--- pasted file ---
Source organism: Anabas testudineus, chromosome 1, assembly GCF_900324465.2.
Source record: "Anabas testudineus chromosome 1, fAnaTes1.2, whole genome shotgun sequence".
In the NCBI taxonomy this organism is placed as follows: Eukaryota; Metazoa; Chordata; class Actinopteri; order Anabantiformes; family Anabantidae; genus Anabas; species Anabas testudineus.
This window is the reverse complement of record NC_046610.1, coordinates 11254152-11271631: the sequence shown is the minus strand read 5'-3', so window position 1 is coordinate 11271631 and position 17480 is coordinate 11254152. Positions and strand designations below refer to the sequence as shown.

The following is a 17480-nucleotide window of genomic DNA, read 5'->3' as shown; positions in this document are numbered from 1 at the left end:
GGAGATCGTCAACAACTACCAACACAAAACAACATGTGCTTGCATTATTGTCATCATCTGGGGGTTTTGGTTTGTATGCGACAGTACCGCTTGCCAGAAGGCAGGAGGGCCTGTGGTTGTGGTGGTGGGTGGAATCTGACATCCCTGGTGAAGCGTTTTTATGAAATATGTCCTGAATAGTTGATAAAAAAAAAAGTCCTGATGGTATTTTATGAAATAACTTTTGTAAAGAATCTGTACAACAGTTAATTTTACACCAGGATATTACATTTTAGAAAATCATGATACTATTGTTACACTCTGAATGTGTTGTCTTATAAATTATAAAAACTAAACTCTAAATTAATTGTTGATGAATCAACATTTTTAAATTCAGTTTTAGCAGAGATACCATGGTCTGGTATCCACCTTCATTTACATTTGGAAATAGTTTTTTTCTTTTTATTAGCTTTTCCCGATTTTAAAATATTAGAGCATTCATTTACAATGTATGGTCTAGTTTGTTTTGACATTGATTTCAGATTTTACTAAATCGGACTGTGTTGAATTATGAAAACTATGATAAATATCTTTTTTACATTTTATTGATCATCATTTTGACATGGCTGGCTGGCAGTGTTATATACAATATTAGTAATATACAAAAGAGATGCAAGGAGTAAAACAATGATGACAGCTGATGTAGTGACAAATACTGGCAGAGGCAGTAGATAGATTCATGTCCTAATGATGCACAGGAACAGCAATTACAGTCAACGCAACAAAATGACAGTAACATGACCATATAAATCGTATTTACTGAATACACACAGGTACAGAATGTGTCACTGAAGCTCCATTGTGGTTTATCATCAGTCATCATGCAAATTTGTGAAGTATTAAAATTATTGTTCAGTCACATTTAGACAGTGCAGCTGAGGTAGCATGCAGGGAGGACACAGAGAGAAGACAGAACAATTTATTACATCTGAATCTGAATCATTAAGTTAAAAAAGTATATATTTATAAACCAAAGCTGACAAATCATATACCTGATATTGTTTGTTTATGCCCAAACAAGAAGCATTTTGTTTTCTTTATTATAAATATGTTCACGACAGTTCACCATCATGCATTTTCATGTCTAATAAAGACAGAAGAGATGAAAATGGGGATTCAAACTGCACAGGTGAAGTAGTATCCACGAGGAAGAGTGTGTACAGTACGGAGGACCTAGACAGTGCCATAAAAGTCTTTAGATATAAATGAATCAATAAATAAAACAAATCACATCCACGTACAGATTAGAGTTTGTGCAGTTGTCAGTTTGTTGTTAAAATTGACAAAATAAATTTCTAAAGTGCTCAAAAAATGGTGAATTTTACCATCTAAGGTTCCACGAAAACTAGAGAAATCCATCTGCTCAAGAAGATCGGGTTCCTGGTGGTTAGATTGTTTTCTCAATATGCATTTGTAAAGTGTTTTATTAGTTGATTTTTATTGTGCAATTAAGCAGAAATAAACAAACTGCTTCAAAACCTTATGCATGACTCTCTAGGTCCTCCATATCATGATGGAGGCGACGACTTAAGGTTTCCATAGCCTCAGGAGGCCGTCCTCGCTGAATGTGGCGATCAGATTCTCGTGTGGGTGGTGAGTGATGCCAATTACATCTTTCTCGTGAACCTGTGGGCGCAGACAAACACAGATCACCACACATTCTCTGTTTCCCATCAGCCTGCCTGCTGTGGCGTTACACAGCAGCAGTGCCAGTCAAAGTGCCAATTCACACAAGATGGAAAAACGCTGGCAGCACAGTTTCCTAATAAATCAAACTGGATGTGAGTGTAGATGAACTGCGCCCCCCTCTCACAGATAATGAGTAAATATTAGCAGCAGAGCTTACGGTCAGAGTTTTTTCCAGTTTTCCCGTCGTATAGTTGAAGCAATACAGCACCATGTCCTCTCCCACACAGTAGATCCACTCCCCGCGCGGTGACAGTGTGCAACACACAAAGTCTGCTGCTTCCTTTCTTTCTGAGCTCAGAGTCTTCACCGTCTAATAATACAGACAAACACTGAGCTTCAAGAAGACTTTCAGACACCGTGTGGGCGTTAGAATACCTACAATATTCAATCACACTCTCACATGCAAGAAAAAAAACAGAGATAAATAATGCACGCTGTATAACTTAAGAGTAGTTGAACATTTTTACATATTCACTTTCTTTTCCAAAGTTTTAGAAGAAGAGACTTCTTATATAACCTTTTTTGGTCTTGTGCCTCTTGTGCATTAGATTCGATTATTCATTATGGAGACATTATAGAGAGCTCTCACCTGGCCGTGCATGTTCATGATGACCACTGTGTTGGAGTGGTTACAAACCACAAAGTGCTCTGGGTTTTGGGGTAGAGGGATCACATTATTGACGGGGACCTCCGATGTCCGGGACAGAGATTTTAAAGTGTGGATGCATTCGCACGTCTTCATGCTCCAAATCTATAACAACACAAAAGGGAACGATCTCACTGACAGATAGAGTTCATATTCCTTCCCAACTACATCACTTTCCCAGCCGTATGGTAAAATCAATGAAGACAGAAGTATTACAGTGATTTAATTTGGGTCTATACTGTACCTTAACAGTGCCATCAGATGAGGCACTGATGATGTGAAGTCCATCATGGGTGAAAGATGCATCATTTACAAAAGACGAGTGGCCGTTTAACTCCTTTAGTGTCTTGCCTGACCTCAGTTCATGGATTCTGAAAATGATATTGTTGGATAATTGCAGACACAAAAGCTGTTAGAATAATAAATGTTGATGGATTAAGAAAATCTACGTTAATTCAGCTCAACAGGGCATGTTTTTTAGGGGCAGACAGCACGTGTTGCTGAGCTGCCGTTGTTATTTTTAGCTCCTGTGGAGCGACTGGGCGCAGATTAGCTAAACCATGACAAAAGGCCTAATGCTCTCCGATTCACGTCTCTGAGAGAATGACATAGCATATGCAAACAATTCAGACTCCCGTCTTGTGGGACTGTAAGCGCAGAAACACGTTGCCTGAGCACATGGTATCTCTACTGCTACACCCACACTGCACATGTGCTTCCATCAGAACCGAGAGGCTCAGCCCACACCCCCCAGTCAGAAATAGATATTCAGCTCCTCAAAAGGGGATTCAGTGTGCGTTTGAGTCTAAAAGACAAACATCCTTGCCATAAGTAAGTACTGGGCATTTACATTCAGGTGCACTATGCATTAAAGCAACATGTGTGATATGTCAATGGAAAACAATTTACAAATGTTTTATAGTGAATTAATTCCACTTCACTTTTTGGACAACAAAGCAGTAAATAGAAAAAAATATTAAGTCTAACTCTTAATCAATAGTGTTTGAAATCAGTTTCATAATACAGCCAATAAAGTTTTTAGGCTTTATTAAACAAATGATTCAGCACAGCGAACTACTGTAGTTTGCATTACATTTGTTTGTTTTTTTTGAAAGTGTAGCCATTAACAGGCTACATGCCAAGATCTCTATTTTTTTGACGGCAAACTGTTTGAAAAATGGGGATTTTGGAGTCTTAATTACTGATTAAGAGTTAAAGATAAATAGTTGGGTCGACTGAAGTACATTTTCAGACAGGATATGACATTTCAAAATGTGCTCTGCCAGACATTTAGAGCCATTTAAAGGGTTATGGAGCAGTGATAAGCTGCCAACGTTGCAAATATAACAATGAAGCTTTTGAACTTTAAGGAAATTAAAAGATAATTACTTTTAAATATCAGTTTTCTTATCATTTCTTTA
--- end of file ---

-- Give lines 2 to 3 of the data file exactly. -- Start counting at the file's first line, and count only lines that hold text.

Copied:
Source record: "Anabas testudineus chromosome 1, fAnaTes1.2, whole genome shotgun sequence".
In the NCBI taxonomy this organism is placed as follows: Eukaryota; Metazoa; Chordata; class Actinopteri; order Anabantiformes; family Anabantidae; genus Anabas; species Anabas testudineus.